Patents, Charters, and Certificates: What Preceded the Enlistment of Foreign Nationals into the Russian Service by Contract?
Keywords:contract, agreement, patent, charter, diplomatics, foreigners in Russia, era of Peter the Great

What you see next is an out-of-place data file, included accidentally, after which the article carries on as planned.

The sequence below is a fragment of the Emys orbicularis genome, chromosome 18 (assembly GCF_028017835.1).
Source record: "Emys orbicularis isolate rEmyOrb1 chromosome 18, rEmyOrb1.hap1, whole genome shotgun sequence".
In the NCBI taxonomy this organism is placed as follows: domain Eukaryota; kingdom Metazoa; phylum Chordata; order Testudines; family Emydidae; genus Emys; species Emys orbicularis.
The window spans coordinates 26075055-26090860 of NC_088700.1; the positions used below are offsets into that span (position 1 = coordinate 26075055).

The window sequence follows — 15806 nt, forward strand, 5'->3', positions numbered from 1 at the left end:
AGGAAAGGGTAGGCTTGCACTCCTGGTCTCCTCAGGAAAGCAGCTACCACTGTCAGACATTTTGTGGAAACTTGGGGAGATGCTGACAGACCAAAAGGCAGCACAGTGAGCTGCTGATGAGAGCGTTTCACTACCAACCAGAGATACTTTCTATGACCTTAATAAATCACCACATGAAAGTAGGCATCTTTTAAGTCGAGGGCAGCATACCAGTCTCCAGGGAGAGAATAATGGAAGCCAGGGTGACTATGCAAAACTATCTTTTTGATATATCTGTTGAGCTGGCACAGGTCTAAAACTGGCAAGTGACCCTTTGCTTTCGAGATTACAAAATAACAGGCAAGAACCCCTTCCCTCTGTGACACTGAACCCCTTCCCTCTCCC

This article considers the genesis of contractual relations between the Russian state and individuals, more particularly, international specialists. The author traces the similarities, interconnections, and differences between bilateral contracts with reciprocal rights and obligations and other acts totally or partially devoid of synallagmatic features (i. e. legal attributes of reciprocal agreements). The sources referred to include contracts concluded with foreign nationals, “capitulations” (“conditions of service”, which were not full contracts in terms of form yet), and various acts created in the process of recruitment or presented by foreigners during the enlistment procedure, such as patents, charters (Rus. zastupitel’nyye “intercessions”, confirming qualification, and Rus. proyezzhiye “passing” charters, etc.), and certificates (Rus. svidetel’stvovannye pasy, “certificate passes”, Rus. svidetel’stvovannye pis’ma “certificate letters”). Chronologically, the paper covers the epoch of Peter the Great, because contracts became the key form of hiring international specialists at the time, though their form was still unstable. The author reveals the characteristics of patents granted to international specialists, determines their differences from traditional “rank patents”, and shows the features that make foreigners’ patents similar to service contracts. In general, this type of source represents a rank granted by the sovereign, not a bilateral contract. At the same time, patents contain an indirect synallagmatic bond realised through structural elements about Russian obligations to foreigners (for example, concerning the amount of money to be paid). Source study analysis of the charters and certificates granted by European monarchs and presented by foreigners in the Ambassadorial Prikaz demonstrate that such acts were used by Russian administrators as examples for drawing up contracts and documents while recruiting international personnel. On the one hand, the synallagmatic bond, which usually determines the essence of a contract, was absent or insufficiently developed in some letters of grant. However, a number of texts do have features indicating the reciprocity of rights and obligations, which allows us to consider them possible prototypes of contracts. The Russian contract incorporated the properties and features of various acts of Russian and, to a greater extent, Western European origin.
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